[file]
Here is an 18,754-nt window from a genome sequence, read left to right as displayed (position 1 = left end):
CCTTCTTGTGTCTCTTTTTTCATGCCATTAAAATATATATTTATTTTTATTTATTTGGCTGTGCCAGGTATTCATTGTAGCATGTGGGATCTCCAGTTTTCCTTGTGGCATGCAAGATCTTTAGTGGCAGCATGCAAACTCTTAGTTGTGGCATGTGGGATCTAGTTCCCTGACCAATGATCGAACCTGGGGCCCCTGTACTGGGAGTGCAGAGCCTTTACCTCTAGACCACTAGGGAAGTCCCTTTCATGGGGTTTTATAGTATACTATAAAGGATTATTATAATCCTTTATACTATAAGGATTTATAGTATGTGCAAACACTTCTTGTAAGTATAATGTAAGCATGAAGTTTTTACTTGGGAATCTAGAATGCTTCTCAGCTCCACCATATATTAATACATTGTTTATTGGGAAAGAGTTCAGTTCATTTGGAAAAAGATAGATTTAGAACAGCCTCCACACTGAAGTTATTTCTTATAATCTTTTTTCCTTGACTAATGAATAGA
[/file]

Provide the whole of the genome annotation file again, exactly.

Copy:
Here is an 18,754-nt window from a genome sequence, read left to right as displayed (position 1 = left end):
CCTTCTTGTGTCTCTTTTTTCATGCCATTAAAATATATATTTATTTTTATTTATTTGGCTGTGCCAGGTATTCATTGTAGCATGTGGGATCTCCAGTTTTCCTTGTGGCATGCAAGATCTTTAGTGGCAGCATGCAAACTCTTAGTTGTGGCATGTGGGATCTAGTTCCCTGACCAATGATCGAACCTGGGGCCCCTGTACTGGGAGTGCAGAGCCTTTACCTCTAGACCACTAGGGAAGTCCCTTTCATGGGGTTTTATAGTATACTATAAAGGATTATTATAATCCTTTATACTATAAGGATTTATAGTATGTGCAAACACTTCTTGTAAGTATAATGTAAGCATGAAGTTTTTACTTGGGAATCTAGAATGCTTCTCAGCTCCACCATATATTAATACATTGTTTATTGGGAAAGAGTTCAGTTCATTTGGAAAAAGATAGATTTAGAACAGCCTCCACACTGAAGTTATTTCTTATAATCTTTTTTCCTTGACTAATGAATAGA